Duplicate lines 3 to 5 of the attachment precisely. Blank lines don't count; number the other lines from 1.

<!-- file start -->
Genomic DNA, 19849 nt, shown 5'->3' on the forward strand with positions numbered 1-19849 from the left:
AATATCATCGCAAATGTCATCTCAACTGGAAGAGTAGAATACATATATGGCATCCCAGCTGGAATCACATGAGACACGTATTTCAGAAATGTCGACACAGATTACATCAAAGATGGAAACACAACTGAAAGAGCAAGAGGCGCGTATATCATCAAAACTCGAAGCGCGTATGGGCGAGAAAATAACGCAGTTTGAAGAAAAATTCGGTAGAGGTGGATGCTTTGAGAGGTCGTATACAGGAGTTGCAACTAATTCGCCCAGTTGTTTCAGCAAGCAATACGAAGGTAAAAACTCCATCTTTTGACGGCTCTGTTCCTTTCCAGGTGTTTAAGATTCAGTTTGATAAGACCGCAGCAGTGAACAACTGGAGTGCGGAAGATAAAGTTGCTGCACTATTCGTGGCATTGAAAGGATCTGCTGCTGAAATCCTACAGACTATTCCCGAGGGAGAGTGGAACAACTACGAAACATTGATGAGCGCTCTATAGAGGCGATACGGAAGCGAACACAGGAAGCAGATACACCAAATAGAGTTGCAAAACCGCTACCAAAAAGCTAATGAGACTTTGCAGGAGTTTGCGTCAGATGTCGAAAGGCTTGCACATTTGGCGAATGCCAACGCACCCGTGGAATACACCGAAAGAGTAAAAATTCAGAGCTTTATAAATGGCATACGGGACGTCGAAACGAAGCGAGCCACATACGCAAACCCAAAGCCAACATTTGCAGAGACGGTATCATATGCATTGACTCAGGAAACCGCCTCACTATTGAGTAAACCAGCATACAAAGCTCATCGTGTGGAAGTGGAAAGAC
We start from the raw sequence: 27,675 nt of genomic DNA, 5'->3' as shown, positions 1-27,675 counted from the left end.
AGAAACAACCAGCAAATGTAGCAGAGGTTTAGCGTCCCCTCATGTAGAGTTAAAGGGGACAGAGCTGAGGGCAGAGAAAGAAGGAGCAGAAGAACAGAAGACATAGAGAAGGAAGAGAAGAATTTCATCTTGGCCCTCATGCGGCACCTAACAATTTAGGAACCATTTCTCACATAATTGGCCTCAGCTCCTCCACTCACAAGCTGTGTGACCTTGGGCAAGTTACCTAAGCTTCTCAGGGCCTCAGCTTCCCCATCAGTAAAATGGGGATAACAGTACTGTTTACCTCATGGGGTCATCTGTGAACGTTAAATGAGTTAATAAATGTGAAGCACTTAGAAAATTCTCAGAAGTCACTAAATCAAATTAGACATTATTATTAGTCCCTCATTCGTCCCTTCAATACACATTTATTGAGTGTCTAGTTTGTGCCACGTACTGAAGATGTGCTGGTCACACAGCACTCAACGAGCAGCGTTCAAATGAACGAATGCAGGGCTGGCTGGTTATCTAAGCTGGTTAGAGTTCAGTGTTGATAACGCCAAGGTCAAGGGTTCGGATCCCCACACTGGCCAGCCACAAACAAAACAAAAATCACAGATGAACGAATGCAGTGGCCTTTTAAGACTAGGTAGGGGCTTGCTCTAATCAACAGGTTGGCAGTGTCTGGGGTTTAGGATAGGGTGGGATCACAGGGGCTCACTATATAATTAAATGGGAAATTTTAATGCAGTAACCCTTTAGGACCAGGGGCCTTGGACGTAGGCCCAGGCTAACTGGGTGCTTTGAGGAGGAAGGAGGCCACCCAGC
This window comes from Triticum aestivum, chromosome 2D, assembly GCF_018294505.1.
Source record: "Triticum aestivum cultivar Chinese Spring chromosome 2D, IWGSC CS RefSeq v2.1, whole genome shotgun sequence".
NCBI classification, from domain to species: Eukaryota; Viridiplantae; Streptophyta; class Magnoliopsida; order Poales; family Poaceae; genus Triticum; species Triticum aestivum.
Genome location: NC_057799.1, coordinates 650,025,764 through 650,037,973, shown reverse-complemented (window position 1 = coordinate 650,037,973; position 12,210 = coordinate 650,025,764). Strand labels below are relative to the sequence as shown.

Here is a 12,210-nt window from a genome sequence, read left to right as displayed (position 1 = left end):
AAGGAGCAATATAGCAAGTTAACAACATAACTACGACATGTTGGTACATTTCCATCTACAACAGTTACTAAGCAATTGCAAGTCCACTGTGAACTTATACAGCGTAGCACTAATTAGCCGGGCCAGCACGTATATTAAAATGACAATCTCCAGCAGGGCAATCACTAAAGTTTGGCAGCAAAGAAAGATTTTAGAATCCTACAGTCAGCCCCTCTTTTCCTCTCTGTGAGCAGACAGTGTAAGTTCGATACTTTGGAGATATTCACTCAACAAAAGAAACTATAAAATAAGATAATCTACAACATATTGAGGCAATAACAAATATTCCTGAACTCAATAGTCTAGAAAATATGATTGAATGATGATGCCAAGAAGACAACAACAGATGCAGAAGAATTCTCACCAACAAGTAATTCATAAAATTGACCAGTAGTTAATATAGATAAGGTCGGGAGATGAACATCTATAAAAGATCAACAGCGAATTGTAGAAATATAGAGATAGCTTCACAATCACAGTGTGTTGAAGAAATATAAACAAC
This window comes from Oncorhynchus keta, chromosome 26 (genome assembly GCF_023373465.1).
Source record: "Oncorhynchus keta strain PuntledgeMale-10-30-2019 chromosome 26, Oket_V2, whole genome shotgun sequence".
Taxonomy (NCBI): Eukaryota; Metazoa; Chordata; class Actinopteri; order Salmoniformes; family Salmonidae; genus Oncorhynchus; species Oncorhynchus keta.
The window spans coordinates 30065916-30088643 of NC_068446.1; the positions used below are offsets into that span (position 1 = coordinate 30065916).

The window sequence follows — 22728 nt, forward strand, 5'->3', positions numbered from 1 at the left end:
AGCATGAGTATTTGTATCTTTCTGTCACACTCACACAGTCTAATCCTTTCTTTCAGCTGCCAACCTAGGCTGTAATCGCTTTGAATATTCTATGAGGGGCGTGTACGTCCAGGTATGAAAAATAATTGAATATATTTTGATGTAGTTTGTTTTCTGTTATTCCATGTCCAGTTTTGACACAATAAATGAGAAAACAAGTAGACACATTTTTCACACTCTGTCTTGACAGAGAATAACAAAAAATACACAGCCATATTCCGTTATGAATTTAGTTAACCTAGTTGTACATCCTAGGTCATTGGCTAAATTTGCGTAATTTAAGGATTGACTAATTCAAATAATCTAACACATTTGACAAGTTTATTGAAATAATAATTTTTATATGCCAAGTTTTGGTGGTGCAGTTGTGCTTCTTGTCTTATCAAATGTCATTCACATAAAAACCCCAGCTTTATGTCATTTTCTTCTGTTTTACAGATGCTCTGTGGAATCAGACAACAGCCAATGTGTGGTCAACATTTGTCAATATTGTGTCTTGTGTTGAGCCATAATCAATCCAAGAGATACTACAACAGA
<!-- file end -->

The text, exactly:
We start from the raw sequence: 27,675 nt of genomic DNA, 5'->3' as shown, positions 1-27,675 counted from the left end.
AGAAACAACCAGCAAATGTAGCAGAGGTTTAGCGTCCCCTCATGTAGAGTTAAAGGGGACAGAGCTGAGGGCAGAGAAAGAAGGAGCAGAAGAACAGAAGACATAGAGAAGGAAGAGAAGAATTTCATCTTGGCCCTCATGCGGCACCTAACAATTTAGGAACCATTTCTCACATAATTGGCCTCAGCTCCTCCACTCACAAGCTGTGTGACCTTGGGCAAGTTACCTAAGCTTCTCAGGGCCTCAGCTTCCCCATCAGTAAAATGGGGATAACAGTACTGTTTACCTCATGGGGTCATCTGTGAACGTTAAATGAGTTAATAAATGTGAAGCACTTAGAAAATTCTCAGAAGTCACTAAATCAAATTAGACATTATTATTAGTCCCTCATTCGTCCCTTCAATACACATTTATTGAGTGTCTAGTTTGTGCCACGTACTGAAGATGTGCTGGTCACACAGCACTCAACGAGCAGCGTTCAAATGAACGAATGCAGGGCTGGCTGGTTATCTAAGCTGGTTAGAGTTCAGTGTTGATAACGCCAAGGTCAAGGGTTCGGATCCCCACACTGGCCAGCCACAAACAAAACAAAAATCACAGATGAACGAATGCAGTGGCCTTTTAAGACTAGGTAGGGGCTTGCTCTAATCAACAGGTTGGCAGTGTCTGGGGTTTAGGATAGGGTGGGATCACAGGGGCTCACTATATAATTAAATGGGAAATTTTAATGCAGTAACCCTTTAGGACCAGGGGCCTTGGACGTAGGCCCAGGCTAACTGGGTGCTTTGAGGAGGAAGGAGGCCACCCAGC
This window comes from Triticum aestivum, chromosome 2D, assembly GCF_018294505.1.